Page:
By the way, the S&P 500 closed at 3221. The index needs 3248 (so, one heck of a day) to equal one year performance not seen since 2013 (so what). The S&P 500, for your information ran 29.6% in 2013. Whether or not our broadest large cap equity index outperforms 2013 matters less than this much >< to anyone with skin in the game. Kind of like dancing in the end zone after a touchdown. The kids like it, but it doesn't change the score.
What this amounts to is a fun little story for non-participants. We all know that the S&P 500 is up less than 10% since early September 2018, so maybe we stop kidding ourselves. 10% over 15 months is not and should never be anything to sneeze at. It's also a realistic and more sustainable run rate than pretending that we just hit a six run homer as we stand at home plate asking ourselves if we can do it again.
A Long Time Ago
One year, back in the day, I don't remember what year, Tom Seaver was one of the scarcest Topps baseball cards to find. Seaver was at the top of his game at the time, an annual threat to win the National League Cy Young Award in an era where there was ample competition for that trophy. My brother and I had to pool our resources. We were Mets fans. We knew a Yankees fan that had a Seaver. He was willing to trade, but he wanted a lot. We had to up 42 cards, including a bevy of Yankees that had to include Bobby Murcer and Thurman Munson or there would be no deal. We had to make side deals to get the necessary Yankees, but we did, because Seaver was our guy. Our adolescent brains had created a market need.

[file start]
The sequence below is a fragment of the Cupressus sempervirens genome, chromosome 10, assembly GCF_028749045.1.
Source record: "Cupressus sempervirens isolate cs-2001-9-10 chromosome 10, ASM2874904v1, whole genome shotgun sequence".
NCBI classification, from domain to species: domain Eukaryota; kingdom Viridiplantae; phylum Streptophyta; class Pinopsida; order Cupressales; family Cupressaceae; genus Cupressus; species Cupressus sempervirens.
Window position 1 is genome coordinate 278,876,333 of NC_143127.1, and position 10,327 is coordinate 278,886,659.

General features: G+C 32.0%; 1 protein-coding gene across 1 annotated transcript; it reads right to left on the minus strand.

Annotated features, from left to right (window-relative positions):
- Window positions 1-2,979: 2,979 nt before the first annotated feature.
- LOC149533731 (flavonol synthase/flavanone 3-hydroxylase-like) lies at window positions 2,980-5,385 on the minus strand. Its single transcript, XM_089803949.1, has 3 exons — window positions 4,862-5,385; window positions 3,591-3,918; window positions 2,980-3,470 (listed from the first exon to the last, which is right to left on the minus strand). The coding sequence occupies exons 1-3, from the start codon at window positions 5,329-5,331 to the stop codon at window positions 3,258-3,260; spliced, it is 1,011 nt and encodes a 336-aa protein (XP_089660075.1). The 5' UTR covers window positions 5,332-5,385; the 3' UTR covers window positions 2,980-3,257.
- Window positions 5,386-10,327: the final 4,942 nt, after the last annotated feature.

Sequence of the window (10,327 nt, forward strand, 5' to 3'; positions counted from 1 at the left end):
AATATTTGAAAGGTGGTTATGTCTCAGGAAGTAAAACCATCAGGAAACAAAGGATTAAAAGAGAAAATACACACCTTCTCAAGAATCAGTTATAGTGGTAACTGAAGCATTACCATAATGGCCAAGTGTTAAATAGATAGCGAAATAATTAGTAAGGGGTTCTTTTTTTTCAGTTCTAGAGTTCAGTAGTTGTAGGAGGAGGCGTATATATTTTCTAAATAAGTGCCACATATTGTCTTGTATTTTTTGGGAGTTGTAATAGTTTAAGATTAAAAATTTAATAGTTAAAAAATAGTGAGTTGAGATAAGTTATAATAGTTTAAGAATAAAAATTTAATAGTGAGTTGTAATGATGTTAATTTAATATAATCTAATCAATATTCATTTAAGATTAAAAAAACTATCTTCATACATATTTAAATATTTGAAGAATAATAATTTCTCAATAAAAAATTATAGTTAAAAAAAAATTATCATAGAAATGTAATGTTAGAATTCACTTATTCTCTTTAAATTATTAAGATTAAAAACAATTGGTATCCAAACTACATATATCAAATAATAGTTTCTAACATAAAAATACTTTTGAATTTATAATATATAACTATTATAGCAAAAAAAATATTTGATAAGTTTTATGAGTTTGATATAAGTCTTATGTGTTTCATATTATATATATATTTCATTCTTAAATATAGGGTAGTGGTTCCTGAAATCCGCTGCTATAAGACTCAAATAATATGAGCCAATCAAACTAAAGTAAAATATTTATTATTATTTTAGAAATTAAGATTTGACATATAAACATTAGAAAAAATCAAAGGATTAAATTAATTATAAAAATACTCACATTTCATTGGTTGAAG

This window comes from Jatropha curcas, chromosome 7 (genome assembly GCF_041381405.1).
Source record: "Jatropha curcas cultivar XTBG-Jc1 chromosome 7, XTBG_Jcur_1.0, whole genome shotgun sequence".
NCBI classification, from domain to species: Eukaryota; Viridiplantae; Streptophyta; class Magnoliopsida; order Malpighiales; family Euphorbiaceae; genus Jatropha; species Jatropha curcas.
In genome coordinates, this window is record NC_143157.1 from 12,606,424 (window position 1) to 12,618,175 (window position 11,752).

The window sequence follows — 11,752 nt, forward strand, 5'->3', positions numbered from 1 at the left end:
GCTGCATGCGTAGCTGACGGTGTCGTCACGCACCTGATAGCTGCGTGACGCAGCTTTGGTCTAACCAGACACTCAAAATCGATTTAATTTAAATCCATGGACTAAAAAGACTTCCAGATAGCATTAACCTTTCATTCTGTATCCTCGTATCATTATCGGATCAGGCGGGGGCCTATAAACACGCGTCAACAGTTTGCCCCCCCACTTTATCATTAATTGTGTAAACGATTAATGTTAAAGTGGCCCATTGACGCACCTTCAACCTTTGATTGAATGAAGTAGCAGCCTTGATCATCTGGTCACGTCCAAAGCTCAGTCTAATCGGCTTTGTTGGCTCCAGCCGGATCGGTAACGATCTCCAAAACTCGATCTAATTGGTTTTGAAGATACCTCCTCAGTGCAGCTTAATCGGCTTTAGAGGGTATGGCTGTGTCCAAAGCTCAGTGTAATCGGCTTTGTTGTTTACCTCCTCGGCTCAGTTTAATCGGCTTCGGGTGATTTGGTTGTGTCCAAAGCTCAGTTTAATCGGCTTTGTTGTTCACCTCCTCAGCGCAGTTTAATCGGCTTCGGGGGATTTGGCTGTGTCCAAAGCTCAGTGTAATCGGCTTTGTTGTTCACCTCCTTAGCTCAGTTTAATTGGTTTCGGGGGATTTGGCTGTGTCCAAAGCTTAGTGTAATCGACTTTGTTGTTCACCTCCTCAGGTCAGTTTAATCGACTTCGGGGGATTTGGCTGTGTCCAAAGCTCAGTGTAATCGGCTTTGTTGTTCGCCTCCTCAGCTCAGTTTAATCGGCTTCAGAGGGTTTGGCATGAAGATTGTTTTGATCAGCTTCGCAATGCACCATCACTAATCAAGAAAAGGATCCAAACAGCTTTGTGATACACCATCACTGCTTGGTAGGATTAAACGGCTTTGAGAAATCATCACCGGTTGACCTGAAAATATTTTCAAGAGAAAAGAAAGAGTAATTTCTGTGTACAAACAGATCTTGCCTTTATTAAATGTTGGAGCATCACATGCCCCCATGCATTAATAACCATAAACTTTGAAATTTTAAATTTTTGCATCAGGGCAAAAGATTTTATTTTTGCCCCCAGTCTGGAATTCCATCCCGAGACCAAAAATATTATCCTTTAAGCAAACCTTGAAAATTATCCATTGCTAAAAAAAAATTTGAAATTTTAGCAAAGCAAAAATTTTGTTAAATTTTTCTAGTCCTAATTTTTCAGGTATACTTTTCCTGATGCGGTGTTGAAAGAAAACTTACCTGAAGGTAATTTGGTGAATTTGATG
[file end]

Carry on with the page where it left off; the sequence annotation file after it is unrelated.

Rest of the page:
On Monday, the South China Morning Post reported that Chinese Vice Premier Liu He would visit the U.S. this week at invitation to sign the Phase One trade deal between the two nations. That's all well and good. The markets already seem bored with Phase One. The economy? For either nation? Well, not escalating the trade war is a solid positive. How accretive will the deal be to actual growth? I mean, China does have a lot of mouths to feed, and many of their hogs have died of illness, so if you happen to be a U.S. farmer stuck with a backlog of soybeans, or about to see higher prices for hogs to be exported, than this deal certainly is welcome.